Rust Never Sleeps, as the Neil Young album reminds us, though inexplicably Neil doesn’t mention second-hand cages. DAVE BROWN offers his own tips to make up for it.

Photo: Dave Brown That’s how to do it, Poppy! Helpful Miss Brown takes some wire wool to a cage front

It is not uncommon to see second-hand breeding cages, cage fronts and large parrot cages being offered for sale in traditional classified adverts and online. Buying used items is a good option, because it can be an economical way to fit out a first birdroom.

It is quite likely that cages will need a thorough clean and probably, if they are wooden, a lick of paint to freshen them up. It is also possible that any metal cage fronts will show signs of rust, particularly if they have been in storage in damp garages or sheds for any length of time. For the sake of both appearance and the birds’ health and safety, this should be removed.

There are various rust-removing solutions available in DIY stores, though most of these will be chemical-based. Some fanciers may prefer to tackle the problem with a more organic approach.

First of all, there is good old elbow grease. Scrubbing the rust lightly with a wire brush or a wire scouring pad will certainly remove flakes of rust. However, if you scrub a bit harder, be careful not to scratch the paint if you are trying to preserve it on, say, a parrot cage.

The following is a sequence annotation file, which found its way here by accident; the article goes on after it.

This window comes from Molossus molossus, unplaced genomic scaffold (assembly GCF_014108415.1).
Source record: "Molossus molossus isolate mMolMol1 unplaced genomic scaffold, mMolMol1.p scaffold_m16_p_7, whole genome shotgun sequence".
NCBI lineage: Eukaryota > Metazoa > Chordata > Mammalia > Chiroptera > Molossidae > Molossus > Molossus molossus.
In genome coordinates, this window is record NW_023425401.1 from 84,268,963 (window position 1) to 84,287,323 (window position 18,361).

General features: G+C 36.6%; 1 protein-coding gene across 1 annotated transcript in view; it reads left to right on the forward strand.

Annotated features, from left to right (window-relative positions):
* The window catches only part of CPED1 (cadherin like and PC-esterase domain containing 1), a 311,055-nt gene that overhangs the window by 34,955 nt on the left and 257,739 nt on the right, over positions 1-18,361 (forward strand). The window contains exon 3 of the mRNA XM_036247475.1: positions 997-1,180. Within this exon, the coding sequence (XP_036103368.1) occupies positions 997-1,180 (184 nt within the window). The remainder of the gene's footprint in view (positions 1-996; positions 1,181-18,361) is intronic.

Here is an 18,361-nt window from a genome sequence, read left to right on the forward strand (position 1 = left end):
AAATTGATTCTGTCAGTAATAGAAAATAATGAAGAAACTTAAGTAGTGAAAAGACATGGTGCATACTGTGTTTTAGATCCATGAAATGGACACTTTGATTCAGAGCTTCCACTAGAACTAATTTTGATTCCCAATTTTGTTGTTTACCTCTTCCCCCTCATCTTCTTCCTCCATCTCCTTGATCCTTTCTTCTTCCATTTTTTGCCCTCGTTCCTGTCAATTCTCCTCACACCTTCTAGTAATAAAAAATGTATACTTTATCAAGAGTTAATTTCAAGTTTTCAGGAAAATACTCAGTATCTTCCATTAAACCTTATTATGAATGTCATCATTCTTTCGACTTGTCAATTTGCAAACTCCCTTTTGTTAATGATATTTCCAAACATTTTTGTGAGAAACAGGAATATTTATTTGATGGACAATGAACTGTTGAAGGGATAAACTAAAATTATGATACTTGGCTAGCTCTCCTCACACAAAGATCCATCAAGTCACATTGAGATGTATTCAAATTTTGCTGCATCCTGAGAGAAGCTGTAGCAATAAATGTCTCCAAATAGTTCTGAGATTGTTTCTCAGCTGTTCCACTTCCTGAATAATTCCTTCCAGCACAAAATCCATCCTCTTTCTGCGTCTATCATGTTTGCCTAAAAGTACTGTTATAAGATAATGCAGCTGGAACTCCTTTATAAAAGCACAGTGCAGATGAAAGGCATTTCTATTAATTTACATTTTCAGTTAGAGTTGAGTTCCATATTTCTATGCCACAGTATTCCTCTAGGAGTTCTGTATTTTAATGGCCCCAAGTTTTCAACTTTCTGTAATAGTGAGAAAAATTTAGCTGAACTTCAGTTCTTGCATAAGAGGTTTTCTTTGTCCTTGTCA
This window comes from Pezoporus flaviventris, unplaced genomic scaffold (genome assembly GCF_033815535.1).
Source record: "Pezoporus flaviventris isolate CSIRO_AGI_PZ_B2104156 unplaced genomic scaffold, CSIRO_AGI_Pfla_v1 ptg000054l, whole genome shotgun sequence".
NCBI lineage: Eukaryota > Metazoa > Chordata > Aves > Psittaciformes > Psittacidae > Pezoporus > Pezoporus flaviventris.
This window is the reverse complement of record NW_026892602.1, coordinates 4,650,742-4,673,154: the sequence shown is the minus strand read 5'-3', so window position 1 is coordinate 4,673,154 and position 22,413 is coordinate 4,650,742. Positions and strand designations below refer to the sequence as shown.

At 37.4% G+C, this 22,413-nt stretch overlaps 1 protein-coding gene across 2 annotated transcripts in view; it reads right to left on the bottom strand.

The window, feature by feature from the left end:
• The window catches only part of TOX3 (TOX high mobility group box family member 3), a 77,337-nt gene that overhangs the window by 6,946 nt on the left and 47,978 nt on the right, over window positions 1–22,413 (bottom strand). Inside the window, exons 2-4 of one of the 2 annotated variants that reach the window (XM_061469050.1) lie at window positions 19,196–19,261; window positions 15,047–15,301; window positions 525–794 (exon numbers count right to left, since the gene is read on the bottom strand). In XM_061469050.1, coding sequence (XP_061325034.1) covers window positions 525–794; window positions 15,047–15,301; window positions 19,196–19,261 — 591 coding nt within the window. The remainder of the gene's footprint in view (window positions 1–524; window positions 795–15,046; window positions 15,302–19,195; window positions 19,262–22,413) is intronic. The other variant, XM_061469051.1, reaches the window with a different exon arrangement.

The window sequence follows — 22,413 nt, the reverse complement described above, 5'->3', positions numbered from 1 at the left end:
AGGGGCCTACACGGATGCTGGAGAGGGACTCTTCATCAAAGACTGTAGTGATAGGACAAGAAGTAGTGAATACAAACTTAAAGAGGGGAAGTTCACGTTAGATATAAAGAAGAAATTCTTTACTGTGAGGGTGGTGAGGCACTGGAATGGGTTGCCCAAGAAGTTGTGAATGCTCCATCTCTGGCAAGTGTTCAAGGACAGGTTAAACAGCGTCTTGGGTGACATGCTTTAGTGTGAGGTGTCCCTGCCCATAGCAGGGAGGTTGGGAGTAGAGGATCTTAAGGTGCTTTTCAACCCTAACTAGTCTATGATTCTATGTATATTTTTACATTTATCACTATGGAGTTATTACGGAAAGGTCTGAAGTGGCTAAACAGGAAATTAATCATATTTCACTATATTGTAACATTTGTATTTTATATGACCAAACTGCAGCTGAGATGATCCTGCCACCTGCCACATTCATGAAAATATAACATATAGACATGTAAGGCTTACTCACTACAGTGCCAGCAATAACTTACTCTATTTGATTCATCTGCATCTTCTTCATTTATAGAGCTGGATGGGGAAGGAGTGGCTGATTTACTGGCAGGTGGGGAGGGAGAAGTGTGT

With breeding cage fronts it is probably best to brush the entire front and repaint. If the rust is particularly firm, dipping the brush in white vinegar may help to loosen rust.

A fancier of longstanding offered up this tip. Ordinary tea bags can be used to remove rust from steel parts. Boil about half a litre of water and add about five tea bags. The mix needs to be strong, so stir it well and brew for about five minutes before allowing it to cool. Then add the rusty steel parts, fully submerging them in the liquid. The rust should come off after about one to eight hours – depending on the amount of rust. Keep an eye on them and remove once the rust has dissolved. You should find that the steel parts have taken on a grey colour after the soaking, and this is easily rubbed off with very fine wire wool.

Another tip when dealing with chrome cages is to dip small pieces of aluminium foil into water. The aluminium foil is softer than steel, so it will not scratch the surface. A by-product of the process is that it produces a fine metal polishing compound that polishes a chrome surface to a bright shine.

When the rust is removed, prevent reoccurrence by keeping fronts and cages dry, dusting regularly and wiping down occasionally with a damp cloth. Dry immediately after wiping down.

Dave Brown has kept a wide range of birds, including British hardbills, psittacines and softbills.

Read more news from Cage & Aviary Birds here